Re: CR exit criteria and features at risk for HTML5

On 8/16/12 4:32 AM, James Graham wrote:
> Well the actual "contribute" part is basically "commit to a hg repo".
> The full instructions are at [1].
> [1]

Ah, excellent.  I hadn't realized things were that far along.  That's 
great to hear!

> Well we are using reftests for rendering tests and testharness.js tests
> for javascript-driven tests. Thanks to Ms2ger Mozilla has a harness for
> running testharness.js tests inside mochitest. I know this isn't quite
> as easy for you as "just write a mochitest"

It's close enough.  Shouldn't be a problem to write tests in this 
format.  I'll give it a shot.

> I'm not sure what you need us to do to help you mirror tests, but I am
> happy to help with anything that will make it easier for you.

It's worth checking with fantasai how she set up the CSSWG reftest 
mirroring and seeing if that can just be reused directly for the HTML 
tests on the W3C end.  Obviously at that point we can simply reuse our 
own end of it too.

> I don't see any reason that whatever infrastructure on your end works
> for contributing to CSS can't be trivially ported to work with HTML.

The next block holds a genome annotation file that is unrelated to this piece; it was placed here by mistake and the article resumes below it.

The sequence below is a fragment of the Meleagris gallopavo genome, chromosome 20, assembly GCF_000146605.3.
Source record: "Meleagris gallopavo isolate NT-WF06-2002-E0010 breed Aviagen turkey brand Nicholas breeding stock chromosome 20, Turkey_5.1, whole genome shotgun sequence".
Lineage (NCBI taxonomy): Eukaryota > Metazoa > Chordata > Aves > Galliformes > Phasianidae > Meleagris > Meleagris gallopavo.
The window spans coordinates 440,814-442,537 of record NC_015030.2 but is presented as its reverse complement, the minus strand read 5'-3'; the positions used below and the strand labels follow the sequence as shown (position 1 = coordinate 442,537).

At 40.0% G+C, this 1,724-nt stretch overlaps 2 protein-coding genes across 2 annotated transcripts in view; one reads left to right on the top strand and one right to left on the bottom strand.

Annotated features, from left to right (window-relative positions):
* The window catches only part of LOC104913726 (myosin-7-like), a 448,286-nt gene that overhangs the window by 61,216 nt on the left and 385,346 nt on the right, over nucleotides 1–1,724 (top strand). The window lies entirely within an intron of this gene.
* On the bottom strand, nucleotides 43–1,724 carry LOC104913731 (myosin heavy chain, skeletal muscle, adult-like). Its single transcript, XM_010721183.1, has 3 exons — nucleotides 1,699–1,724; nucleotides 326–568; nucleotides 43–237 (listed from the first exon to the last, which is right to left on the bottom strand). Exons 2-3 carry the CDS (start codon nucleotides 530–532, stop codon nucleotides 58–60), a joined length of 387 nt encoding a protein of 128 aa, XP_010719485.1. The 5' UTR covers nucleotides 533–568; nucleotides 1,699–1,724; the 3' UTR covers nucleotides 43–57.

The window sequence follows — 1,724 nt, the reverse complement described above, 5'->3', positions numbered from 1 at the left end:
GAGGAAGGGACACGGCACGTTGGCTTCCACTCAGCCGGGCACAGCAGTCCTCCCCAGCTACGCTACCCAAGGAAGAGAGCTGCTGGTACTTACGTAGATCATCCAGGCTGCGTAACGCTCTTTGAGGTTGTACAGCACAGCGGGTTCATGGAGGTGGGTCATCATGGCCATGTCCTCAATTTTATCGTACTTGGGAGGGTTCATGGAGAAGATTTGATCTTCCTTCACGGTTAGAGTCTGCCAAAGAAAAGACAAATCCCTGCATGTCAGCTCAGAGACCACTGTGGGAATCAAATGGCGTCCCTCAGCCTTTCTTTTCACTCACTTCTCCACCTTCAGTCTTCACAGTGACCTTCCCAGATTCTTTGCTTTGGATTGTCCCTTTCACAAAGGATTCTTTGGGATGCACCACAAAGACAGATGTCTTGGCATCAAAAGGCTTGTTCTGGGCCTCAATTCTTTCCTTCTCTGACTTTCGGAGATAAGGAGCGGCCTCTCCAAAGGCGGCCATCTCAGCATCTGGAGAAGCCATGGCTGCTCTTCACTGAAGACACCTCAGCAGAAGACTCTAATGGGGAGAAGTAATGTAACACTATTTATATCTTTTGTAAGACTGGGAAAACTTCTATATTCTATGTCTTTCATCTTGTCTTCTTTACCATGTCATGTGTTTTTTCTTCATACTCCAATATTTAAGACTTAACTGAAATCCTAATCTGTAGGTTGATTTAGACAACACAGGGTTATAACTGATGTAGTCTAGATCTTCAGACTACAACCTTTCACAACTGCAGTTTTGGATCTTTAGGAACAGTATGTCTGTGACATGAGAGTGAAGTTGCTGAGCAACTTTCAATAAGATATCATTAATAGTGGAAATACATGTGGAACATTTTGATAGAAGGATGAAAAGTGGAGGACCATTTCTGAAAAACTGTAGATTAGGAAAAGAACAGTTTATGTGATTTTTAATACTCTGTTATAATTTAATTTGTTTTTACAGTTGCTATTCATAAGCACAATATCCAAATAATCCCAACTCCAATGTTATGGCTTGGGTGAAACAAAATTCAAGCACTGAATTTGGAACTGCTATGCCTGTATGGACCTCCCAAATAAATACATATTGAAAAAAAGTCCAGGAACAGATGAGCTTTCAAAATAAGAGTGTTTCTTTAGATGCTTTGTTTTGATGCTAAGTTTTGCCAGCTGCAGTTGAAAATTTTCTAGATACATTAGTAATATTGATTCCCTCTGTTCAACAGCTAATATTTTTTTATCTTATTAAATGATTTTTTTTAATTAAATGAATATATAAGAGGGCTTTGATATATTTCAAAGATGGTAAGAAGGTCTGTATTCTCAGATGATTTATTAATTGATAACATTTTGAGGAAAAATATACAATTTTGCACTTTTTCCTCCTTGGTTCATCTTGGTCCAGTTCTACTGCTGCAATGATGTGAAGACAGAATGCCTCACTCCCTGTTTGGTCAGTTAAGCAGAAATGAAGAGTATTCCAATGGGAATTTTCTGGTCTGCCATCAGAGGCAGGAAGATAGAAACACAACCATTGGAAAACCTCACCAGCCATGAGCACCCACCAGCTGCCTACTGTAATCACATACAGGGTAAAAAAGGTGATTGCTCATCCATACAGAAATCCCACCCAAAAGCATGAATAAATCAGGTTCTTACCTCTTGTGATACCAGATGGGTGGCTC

> Well I guess it depends what you think the value of a Rec. is.

Right, that was my original question.  ;)

> If you
> think that it's basically IPR related then there is value in getting
> there even if the details of the spec aren't all correct.


> It seems to me that people who take that view are also the most likely
> to stop contributing tests at all if there is no Rec. incentive; people
> who think that the value of Rec. is in reaching a level of
> interoperability can still aim to improve interoperability by writing
> and publishing tests even when it isn't coupled to a Process transition.

Yes.  My concerns are about the legal status of a REC and about other 
groups building on the REC and creating things that contradict what 
needs to actually happen once the bugs in the REC are fixed....

I guess as long as we make it clear that the REC is NOT a final word in 
any sense, this should hopefully not be too much of a problem.

>>> So there will be strong pressure to just drop those tests from the
>>> testsuite "for this
>>> version".
>> In which case we've failed and might as well go home.  Which _is_ being
>> pretty tempting, for sure.
> If your claim is that the W3C Process doesn't work, then I can't say I
> disagree. I would much prefer a process where the spec  much like
> browsers  underwent continual development and there were time based
> snapshots for lawyers.


> Figuring out a motivation beyond "improving the
> web as a platform" for people to write and contribute tests in this
> scenario is of course more difficult.

Even that might be sufficient motivation....

>>> So I don't really forsee a testsuite written for the purpose
>>> of proving interoperability actually helping interoperability as much as
>>> a testsuite written for the purpose or finding bugs.
>> There seems to be 0 incentive to write the latter, unfortunately.  :(
> You don't think that you benefit as browser interoperability improves?

Well, ok.  I think there _should_ be incentive, but people aren't acting 
as if it's there.  I'll see what we (Mozilla) can do to lead by example 


Received on Thursday, 16 August 2012 15:58:16 UTC